Today, help me look for engineering masterpieces. The University of Houston's College of Engineering presents this series about the machines that make our civilization run, and the people whose ingenuity created them.
In Champaign, Illinois, the other day I found a book by art historian Kenneth Clark in the Blue Rock Bookstore. Clark asked, "What is a Masterpiece?" Later, when my host picked me up, I asked him, "What are the technological masterpieces? -- The clock, the violin?" He said, "Don't forget the internal combustion engine."
But something was wrong. Those are great classes of machines. For every Amati there are a thousand lesser violins; for every 8-cylinder Rolls-Royce, how many lawn-mower engines? We needed to be specific. I turned back to Clark.
Clark had hoped that, by defining the word masterpiece, he could drive "one more nail into the coffin of subjectivity." Now he admits that the judgment must be subjective. The best he can do is set some guidelines. He shows us great paintings, all different, and looks for related elements. Rembrandt's "Old Man in an Armchair" and Picasso's "Guernica" are both masterpieces by any subjective measure. They must have something in common!
Clark does an end-run on the question. There's so much human folly, he says: cruelty, ignorance, intolerance. In the face of that, the mark of the masterpiece is that it saves our confidence. It's work by a genius "who has been absorbed into the spirit of the time" -- someone who has made his individual experience universal. One way or another, a true masterpiece reveals our own potential for greatness.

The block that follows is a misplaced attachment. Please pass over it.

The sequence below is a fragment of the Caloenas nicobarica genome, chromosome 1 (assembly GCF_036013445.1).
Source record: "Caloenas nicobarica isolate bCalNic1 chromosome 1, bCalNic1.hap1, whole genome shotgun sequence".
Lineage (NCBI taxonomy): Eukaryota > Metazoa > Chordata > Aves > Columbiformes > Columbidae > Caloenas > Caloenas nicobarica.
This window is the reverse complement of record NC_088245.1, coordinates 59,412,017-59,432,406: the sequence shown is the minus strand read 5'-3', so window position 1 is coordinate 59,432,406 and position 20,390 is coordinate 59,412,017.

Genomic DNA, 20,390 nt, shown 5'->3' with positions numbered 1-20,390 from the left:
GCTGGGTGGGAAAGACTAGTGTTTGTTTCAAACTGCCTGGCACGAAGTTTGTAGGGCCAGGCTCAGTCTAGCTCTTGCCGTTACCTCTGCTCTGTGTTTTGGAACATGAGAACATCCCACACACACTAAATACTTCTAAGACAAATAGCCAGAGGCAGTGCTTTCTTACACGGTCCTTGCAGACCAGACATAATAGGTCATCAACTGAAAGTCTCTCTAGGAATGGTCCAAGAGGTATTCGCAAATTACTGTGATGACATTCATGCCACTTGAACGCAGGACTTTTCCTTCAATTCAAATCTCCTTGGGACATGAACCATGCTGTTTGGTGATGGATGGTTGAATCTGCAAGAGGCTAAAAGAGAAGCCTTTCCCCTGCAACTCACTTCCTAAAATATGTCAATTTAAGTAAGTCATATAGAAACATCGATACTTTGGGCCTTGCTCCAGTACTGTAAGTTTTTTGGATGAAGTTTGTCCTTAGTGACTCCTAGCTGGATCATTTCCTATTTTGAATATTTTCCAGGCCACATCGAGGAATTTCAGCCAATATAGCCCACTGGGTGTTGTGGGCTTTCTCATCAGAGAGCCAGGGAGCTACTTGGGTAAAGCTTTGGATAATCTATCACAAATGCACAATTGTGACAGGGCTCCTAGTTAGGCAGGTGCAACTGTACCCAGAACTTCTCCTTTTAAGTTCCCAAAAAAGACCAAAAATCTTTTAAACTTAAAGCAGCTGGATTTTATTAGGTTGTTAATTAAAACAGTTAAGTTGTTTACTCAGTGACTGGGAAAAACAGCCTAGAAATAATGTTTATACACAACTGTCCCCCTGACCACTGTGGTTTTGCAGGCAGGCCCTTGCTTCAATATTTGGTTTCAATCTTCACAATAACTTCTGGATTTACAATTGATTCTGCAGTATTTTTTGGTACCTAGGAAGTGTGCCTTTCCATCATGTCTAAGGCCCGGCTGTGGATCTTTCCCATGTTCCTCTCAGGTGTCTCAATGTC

When I was a child I watched the new DC-3s flying majestically overhead. They told me that I was viable -- that I also owned the germ of creative power they represented.
When he was four, my older son gazed across San Francisco Bay at that gossamer bridge and cried, "Golden Great Bridge!" That was more than a childish slip -- it was primal recognition.
That bridge is a work of genius that speaks our universal craving for beauty and connection. It expresses our love of lightness and buoyancy. Like the DC-3, it says things can function beautifully in a world where things so often do not.
A masterpiece is handiwork which, because it reflects what it is to be human in a particular age, is empowered to tell us what it is to be human in any age. The Eiffel Tower is as surely a masterpiece as Chartres Cathedral or the Taj Mahal. Coleridge wrote Kubla Khan as Watt perfected his steam engine. And those masterpieces both tell us that creative power just as surely rises up in you and me -- and that it still transforms the earth today.
I'm John Lienhard, at the University of Houston, where we're interested in the way inventive minds work.
Clark, K., What is a Masterpiece?. New York: Thames and Hudson, 1979.
James Watt filed the last of his primary set of Steam Engine Patents in 1784. Samuel Coleridge wrote Kubla Khan in 1797. He ended that remarkable poem with his eerie vision of the creative hero emerging out of his own imagination:
I would build a dome in air,
And all should cry, Beware! Beware!
His flashing eyes, his floating hair!
Weave a circle round him thrice,
And close your eyes with holy dread,
For he on honeydew hath fed,
And drunk the milk of Paradise.